IBC hits and misses | The Indian Express

Under the law, the insolvency resolution process is to be completed in 180 days, which can be extended by another 90 days to a maximum of 270 days.

Even as the time taken for resolution under the Insolvency and Bankruptcy Code (IBC) continues to exceed the outer limit prescribed under the law, the process is yielding better outcomes in a shorter time frame as compared to the erstwhile regime. In FY19, financial institutions recovered close to Rs 70,000 crore through resolution under the IBC, estimates rating agency Crisil. This works out to a recovery rate of 43 per cent. In comparison, recoveries under the preceding regime through various channels — debt recovery tribunals, securitisation and reconstruction of financial assets, and enforcement of the securities interest act (SARFAESI) and Lok Adalats — stood at Rs 35,000 crore in FY18.

Yet there is cause for concern. The time taken for successful resolution continues to exceed that envisaged in the law. Under the law, the insolvency resolution process is to be completed in 180 days, which can be extended by another 90 days to a maximum of 270 days. But, of the 1,143 cases that are currently outstanding under the IBC, 362 cases or 32 per cent are pending for more than 270 days. In a few of the big ticket cases, the resolution process has exceeded 400 days. Part of the delay in resolution can be attributed to the absence of buyers, differences between members of the committee of creditors, as well as legal challenges mounted by existing promoters not willing to let go of their companies. Then, there are issues of institutional capacity which need to be addressed. However, despite these delays, Crisil estimates that it takes around 324 days for cases to be resolved under the IBC — in comparison, as per the World Bank’s Doing Business Report 2019, it took 4.3 years under the earlier regime.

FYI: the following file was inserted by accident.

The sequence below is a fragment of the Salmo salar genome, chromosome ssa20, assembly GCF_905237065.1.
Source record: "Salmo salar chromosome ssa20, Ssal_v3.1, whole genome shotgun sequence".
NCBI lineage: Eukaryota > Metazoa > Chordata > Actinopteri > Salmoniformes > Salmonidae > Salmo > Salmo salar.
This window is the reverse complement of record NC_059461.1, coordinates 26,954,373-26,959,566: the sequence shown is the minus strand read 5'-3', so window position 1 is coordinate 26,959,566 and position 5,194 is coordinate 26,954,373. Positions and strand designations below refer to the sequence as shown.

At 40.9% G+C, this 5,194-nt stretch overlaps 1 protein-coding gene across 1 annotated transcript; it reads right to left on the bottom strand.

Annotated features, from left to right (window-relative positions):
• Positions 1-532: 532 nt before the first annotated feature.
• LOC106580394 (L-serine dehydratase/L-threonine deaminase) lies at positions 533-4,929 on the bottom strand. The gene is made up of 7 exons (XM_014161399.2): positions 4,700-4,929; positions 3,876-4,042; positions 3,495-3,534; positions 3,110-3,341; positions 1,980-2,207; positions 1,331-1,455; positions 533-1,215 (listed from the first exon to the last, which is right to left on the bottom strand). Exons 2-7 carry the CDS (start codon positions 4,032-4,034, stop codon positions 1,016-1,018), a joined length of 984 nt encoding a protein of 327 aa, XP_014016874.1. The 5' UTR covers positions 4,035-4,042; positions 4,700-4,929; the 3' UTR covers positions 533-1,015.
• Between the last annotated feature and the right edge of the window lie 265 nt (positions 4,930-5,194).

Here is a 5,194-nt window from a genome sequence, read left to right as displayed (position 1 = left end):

In the months after the IBC kicked in, operational creditors had taken the lead in initiating the corporate insolvency resolution process (CIRPs) against errant debtors. But thereafter, financial institutions stepped up. In fact, in the quarter ended March 2019, the number of CIRPs initiated by financial creditors exceeded those initiated by operational creditors. But it is difficult to say whether this trend will continue after the Supreme Court ruling on the RBI’s February 12 circular. The quashing of the circular has opened the door for banks to tackle the issue of bad loans outside the IBC process, a route they might prefer.

via IBC hits and misses | The Indian Express

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